Edward Bawden trained as an artist and designer under Paul Nash, with Eric Ravilious at Cambridge College. Nash helped him obtain his first commissions for posters and book illustrations and his early career was therefore centred around being a designer and illustrator. Like Nash and Ravilious, he was appointed a war artist, recording the evacuation from Dunkirk and later being posted to the Middle East. His single minded dedication was demonstrated by the fact he was one of the last to leave Dunkirk, and having been torpedoed and spent five days adrift in a boat, his response was to capture the episode in watercolour (Gentleman, 2004-14)
His work is centred around the essence of place and time; people captured in that moment in their context. As a war artist, he drew the local population and architecture, and his later famous linocuts such as Smithfield Market from his London markets series, 1967, create a similar snapshot of time and place. His war watercolours also show how he used a restrained cool palette and resolved the landscape into layers almost like stage flats.
The Smithfield Market print can be seen here:
I think this is a five plate print although, possibly, two colours might have been printed at the same time with local inking. Interesting technical or compositional points are:
- cool restrained palette
- cutting lines retained only in the organic elements, people and meat
- under inking for meat gives texture of fat
- overlaying of blues on right: layered pattern
- graphic effect of black to represent hard metal artifacts
- colour shapes overlap, for instance in the most distant figure, looks lees contrived and implies movement
- some shapes cut in positive, some in negative, for instance roll of columns upper left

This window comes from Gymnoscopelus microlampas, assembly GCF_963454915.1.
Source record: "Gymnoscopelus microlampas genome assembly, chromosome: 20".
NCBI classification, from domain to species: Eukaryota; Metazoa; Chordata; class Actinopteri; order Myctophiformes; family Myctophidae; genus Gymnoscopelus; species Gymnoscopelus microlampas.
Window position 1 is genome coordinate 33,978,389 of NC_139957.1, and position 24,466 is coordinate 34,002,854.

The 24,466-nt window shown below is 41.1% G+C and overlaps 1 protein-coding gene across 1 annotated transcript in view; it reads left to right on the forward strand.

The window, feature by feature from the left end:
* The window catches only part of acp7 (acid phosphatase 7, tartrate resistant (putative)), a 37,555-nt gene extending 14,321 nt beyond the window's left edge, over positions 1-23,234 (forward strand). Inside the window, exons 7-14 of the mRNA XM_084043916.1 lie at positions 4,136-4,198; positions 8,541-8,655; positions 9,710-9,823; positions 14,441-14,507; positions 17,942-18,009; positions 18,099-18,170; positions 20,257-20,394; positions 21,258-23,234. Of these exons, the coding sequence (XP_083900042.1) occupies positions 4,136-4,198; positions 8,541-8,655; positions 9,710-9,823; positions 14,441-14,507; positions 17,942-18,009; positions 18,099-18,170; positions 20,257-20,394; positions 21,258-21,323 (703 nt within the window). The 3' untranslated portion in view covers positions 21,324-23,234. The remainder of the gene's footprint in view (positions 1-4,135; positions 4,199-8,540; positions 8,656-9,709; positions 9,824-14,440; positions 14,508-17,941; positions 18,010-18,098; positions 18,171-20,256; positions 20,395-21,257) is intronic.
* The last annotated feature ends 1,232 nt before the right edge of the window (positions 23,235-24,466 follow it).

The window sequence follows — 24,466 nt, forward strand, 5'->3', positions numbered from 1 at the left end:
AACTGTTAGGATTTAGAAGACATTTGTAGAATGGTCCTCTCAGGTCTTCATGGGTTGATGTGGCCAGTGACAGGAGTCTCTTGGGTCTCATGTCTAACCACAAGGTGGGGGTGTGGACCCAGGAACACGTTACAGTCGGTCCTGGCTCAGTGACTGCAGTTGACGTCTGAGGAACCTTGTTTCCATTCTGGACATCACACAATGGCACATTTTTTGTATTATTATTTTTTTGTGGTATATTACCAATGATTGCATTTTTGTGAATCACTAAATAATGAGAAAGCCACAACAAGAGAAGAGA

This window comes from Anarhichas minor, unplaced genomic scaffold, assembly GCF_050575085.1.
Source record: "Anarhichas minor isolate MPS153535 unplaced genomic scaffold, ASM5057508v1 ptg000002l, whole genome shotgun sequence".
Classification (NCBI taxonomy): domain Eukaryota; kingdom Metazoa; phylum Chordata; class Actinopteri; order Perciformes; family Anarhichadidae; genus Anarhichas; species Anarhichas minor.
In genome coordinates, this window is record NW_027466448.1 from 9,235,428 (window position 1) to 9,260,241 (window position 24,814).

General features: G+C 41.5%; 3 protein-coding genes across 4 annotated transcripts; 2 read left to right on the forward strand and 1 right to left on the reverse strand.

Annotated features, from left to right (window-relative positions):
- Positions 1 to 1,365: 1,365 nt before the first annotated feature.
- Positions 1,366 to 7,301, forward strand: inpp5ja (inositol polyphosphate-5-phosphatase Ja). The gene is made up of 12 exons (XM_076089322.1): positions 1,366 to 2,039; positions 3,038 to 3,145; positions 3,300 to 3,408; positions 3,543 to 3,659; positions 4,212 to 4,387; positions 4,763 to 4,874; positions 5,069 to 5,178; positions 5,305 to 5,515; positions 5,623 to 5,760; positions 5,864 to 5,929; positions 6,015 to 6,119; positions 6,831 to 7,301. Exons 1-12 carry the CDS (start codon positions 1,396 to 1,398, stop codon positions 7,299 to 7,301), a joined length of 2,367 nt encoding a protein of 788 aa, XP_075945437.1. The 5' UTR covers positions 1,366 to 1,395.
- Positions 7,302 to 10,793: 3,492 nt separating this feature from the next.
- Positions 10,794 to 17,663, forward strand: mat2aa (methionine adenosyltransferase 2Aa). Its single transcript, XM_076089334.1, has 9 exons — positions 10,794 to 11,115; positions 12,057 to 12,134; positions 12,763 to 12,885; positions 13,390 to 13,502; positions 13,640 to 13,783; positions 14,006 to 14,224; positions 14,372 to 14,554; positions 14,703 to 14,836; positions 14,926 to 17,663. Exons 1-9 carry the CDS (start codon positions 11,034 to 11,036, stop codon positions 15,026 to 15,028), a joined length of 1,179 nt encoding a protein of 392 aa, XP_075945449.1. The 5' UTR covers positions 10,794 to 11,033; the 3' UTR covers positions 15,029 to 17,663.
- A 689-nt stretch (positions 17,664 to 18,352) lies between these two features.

- counterpoint of areas of pattern and areas of block colour
- most small details edited out, eg faces
- beautiful smooth cutting in linear elements – knife?
There is a huge amount to take away from this one print.
Edward Bawden’s son, Richard, followed in his fathers footsteps as an artist and printmaker in linocut. He talks about his work and approach in ‘Printmakers’ Secrets’, Dyson, 2009.
He offers several very useful, practical insights into his working practice:
- he cuts lino with a Stanley knife to get crisp lines
- he makes his own inks using linseed oil, dry pigments and a muller to get the exact colours and consistency he wants
- he takes a proof which he works on with crayon and watercolour before further plate development.
This print is very reminiscent of his father’s work and has a rather 1950s feel. The way in which he has handles the balustrade and roof echos the roof and columns in Smithfield Market. I enjoy the colour mix in this print but find it rather fussy. The detail in the mother’s face contrasts strongly with the way his father handled faces. The clean cutting of the many straight lines is superb.
Points to take away for my own practice:
- use of watercolour in developing a design
- overlaying blocks and patterns
- removal of detail
- interplay of positive and negative
- under inking
- delicate colours
- positive blocks of colour under negative shapes in darker layer, but not exactly matching in shape
- hard graft and dedication.
Dyson, A. (2009) Printmakers’ Secrets. 2009. London: A&C Black
Gentleman, D (2004-14) Oxford Dictionary of National Biography (online). Oxford University Press. Available from http://www.oxforddnb.com/templates/article.jsp?articleid=39953&back=